SYCAMORE – Changing ambulance fees was one of the big-ticket items on the agenda at Monday’s Sycamore City Council meeting.
The Sycamore Fire Department estimates the costs of ambulance services at just shy of $3.1 million in fiscal 2018, but the city only recouped around $605,000 of that.
City Manager Brian Gregory said the new flat-rate structure discussed with council Monday would simplify billing, allowing further cost savings for the city. The plan was developed over the previous few months in consultation with the Sycamore Fire Department, he said.
“Currently we do a different billing for the type of service provided,” Gregory told the council. “We wanted to really try to see what it costs us and then work from there.”
The new plan calls for a single rate of $1,720 on any ambulatory call for basic or advanced life support. In addition, lift assist fees would increase from $700 to $860 under the new guidelines.
Andres Medical Billing, which operates city collections for ambulance services, said it would lower its fee from 5 percent to 4 percent under the new flat-rate plan.
“We’ve gone through this exercise a couple times and the question was always asked, ‘What’s the real cost of this?’ ” Fire Chief Peter Polarek said. “Over time, there’s been a greater influence on trying to make those costs truly pay for the service.
“This change in philosophy and this change in the pricing structure fit in many respects.”
The council will continue to review the proposal ahead of the next fiscal year, beginning May 1.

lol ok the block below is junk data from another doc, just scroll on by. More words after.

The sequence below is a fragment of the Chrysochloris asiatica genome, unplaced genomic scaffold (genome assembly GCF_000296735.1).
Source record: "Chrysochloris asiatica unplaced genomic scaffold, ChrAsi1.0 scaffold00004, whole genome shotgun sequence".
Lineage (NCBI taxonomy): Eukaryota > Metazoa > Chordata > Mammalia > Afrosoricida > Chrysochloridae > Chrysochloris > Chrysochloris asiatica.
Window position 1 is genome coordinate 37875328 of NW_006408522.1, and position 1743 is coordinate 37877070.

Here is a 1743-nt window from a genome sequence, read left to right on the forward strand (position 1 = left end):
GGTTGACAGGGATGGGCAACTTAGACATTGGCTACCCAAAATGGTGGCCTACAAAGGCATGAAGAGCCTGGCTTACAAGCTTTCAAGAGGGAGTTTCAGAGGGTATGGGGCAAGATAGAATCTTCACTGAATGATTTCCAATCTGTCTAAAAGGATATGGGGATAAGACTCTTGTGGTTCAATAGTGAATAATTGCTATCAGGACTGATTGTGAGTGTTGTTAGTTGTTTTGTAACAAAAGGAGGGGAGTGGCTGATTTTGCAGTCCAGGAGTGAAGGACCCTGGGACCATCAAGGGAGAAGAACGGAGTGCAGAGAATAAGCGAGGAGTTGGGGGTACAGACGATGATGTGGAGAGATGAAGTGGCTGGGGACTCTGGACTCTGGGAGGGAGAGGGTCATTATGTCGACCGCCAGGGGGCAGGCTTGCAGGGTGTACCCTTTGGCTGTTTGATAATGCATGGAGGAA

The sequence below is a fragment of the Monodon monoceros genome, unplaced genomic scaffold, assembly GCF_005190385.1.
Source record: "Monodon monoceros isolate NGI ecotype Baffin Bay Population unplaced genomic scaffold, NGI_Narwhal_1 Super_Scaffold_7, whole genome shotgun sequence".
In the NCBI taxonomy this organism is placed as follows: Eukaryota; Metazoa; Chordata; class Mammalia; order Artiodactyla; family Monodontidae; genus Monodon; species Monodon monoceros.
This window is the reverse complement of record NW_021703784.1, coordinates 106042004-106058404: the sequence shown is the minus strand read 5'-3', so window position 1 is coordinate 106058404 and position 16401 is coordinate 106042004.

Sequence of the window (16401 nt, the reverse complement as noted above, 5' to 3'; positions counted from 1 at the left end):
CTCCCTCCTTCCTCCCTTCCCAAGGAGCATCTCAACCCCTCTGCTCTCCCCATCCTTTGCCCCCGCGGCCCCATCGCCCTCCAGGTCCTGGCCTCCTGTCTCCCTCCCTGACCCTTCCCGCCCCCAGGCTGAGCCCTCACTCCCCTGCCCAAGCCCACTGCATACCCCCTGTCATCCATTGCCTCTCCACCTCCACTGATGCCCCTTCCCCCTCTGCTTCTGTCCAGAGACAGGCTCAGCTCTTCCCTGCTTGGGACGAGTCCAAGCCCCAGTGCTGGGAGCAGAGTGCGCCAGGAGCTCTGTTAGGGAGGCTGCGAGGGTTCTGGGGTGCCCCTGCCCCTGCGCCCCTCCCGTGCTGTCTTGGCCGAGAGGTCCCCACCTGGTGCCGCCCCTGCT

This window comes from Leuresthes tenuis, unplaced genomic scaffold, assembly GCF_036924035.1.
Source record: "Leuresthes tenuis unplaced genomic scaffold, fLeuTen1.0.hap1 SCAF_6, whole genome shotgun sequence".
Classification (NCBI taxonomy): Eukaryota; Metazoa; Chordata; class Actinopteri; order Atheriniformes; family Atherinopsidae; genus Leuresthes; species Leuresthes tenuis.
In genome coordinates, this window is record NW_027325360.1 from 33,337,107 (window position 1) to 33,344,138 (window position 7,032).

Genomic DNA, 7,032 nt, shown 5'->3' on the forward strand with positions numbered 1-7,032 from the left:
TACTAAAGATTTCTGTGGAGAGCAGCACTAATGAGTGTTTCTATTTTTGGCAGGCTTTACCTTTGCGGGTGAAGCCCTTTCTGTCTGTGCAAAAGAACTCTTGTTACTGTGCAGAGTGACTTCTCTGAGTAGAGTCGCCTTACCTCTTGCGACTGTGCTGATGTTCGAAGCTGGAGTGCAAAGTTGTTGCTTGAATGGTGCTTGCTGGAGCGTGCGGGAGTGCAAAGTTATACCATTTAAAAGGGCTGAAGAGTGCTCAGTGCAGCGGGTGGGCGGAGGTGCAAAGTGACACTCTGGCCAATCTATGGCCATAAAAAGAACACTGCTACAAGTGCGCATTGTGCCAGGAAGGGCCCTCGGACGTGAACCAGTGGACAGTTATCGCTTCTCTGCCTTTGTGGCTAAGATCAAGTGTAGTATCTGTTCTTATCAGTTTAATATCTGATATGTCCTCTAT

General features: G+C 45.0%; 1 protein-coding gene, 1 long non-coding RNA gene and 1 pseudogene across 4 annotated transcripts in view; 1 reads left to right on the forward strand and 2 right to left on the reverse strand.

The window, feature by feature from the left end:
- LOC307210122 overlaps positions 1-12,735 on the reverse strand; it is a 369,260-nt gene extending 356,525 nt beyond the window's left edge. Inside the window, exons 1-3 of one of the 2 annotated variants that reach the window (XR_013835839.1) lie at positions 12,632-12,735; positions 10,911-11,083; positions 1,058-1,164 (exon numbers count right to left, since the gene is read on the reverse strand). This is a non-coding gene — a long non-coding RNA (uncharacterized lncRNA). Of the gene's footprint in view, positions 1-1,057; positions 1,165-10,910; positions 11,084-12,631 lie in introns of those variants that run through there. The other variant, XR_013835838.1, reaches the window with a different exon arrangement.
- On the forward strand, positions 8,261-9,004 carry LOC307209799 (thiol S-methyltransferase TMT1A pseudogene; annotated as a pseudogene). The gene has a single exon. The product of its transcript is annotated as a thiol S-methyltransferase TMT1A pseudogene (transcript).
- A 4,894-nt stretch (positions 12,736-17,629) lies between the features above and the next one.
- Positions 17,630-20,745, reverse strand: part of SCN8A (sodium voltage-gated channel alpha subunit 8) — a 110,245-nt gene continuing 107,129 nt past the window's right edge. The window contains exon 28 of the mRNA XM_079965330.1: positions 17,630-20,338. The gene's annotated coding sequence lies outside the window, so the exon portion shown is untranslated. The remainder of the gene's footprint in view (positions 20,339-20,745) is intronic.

Odds and ends
In other business, a trio of grants to downtown businesses was approved by the council. The three locations, two on the 200 block of South California Street and one at 201 W. State St., will receive $5,000 in matching grant funds from the city for exterior improvements.
Special use permits for a proposed medical marijuana dispensary on Gateway Drive and Accurate Towing’s location at 531 E. Sycamore St. gained unanimous approval. The dispensary will now need the state to reopen its licensing program for medical marijuana facilities to move forward, something city leaders and advocates say is unlikely to happen at this time.
The planned Meijer retail outlet on Peace Road is moving ahead, with Director of Building and Engineering John Sauter saying he expects work to begin as soon as weather allows.
And Gregory introduced the preliminary fiscal 2020 budget into the record following the approval of a number of items during Monday’s meeting. Council members and residents will now have two weeks to analyze the entire budget package ahead of an April 1 community input session at the next council meeting.
The city expects to pass the 2020 budget at its April 15 meeting.
Mayor Curt Lang was absent from Monday night’s city council while on vacation.